Monday, 24 November 2014

Political history: For a few hundred votes more....

40 years ago, two general elections took place in the UK. February 1974 is much better remembered, not only for the strong Liberal surge which shook both the Conservatives and Labour (the Conservatives more so) and the first real establishment of Plaid Cymru and the SNP as a force in British politics, but also for a hung Parliament that resulted. The October 1974 general election by contrast is less well-known today, partly because a majority government did come out of it and also because of the lower turnout.

Both were very tightly fought, though-the Conservatives were just ahead of Labour in terms of vote share (37.8% to 37.5%) but ended up with four seats fewer because of the unfairness of first past the post; the Liberals were even more hard done by since nearly 20% of the votes cast only rewarded them with just over 2% of Westminster seats (14 out of 623 mainland seats, although they only put forward 517 candidates). In October 1974, the Liberals fielded a candidate in almost every single mainland constituency (except Argyll, Glasgow Provan, Fife Central, and Lincoln where they supported Dick Taverne) meaning for the first time in the history of universal suffrage in Britain, each constituency had at least 3 candidates standing (1979 had three two candidate contests, in Birmingham Handsworth, Dudley West and Salford East, the last time that this has happened, and ever will happen, in any UK constituency)

With Labour only coming out of it with a majority of three, it was already looking unstable, and within three years Labour (by now under the rather weak James Callaghan) ended up having to make a pact with the Liberals under David Steel, which ultimately resulted in a vote of no confidence in March 1979, infamously won by a single vote.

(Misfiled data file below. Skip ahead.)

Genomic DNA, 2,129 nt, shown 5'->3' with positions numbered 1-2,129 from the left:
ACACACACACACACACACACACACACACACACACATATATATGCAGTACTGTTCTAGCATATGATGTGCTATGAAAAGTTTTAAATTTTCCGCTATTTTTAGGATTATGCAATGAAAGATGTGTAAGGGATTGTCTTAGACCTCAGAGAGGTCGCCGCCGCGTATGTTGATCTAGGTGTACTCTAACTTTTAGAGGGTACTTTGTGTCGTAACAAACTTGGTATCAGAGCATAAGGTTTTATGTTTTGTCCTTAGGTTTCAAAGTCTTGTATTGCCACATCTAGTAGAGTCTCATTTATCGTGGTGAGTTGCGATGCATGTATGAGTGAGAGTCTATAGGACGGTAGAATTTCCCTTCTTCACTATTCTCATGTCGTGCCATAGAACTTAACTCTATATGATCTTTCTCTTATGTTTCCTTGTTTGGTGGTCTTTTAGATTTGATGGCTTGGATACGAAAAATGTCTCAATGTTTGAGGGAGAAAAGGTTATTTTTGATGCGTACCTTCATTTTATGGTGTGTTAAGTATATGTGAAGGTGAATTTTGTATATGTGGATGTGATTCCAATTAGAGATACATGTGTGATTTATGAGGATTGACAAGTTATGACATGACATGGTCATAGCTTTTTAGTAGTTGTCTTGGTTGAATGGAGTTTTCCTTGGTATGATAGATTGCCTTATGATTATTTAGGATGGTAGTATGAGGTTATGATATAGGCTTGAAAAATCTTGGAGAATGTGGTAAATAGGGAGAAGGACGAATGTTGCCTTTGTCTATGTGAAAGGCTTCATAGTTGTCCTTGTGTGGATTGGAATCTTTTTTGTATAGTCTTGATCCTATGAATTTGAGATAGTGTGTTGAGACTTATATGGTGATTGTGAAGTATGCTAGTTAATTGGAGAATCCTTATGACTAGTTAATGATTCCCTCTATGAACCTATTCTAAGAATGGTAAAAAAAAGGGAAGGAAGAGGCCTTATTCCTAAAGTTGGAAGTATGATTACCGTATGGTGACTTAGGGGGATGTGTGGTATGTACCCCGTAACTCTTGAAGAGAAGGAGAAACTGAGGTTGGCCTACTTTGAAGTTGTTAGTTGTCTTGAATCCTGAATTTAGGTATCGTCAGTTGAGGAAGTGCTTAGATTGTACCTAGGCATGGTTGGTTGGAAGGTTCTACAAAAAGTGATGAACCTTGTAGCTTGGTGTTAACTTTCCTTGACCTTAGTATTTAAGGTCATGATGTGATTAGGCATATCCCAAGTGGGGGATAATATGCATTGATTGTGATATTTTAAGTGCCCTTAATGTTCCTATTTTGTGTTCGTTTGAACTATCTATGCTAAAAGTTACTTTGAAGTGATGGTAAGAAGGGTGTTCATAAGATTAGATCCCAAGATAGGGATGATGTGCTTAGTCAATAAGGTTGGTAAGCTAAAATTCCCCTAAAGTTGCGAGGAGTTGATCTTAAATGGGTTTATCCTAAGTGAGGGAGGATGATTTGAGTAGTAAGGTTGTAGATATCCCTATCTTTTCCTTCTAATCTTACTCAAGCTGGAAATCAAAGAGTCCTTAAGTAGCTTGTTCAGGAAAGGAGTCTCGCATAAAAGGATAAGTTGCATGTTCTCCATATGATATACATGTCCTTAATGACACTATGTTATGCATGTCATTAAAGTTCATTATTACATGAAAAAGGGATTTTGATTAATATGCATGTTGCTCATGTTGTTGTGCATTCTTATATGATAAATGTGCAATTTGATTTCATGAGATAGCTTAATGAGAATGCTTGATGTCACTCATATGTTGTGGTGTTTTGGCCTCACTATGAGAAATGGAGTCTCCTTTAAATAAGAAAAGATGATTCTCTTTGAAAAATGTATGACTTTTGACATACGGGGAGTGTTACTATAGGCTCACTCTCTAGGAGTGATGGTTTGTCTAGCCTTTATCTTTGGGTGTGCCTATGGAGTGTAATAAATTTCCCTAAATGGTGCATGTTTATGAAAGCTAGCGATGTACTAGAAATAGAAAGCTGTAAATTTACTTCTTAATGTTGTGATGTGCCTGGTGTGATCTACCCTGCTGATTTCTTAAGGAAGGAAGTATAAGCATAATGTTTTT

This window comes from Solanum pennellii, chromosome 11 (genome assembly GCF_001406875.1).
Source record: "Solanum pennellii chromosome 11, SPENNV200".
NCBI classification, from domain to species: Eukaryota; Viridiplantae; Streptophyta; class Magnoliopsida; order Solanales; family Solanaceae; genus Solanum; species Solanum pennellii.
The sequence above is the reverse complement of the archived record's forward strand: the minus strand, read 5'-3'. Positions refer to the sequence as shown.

What I can say is this, however: a swing of just 1% more in Labour's favour would have pushed enough crucial marginal into their hands to form a stable enough government for five years- eight seats alone that were held by the Conservatives over Labour were held with a majority of one percent or less.

A still small but firm majority of 19 that would have been given had those eight seats (Plymouth Drake, Croydon Central, Northampton South, Beeston, Bosworth, Brentford & Isleworth, Aberdeen South, and Reading North) would have been workable in those circumstances, and that vote of no confidence mentioned above (which was a strong contributing factor in the decisive majority the Conservatives won in 1979) would never have happened.

What else might have been had what I described above happened? I leave it to you, the readers of my blog, to make your own opinions here :)

Alan.

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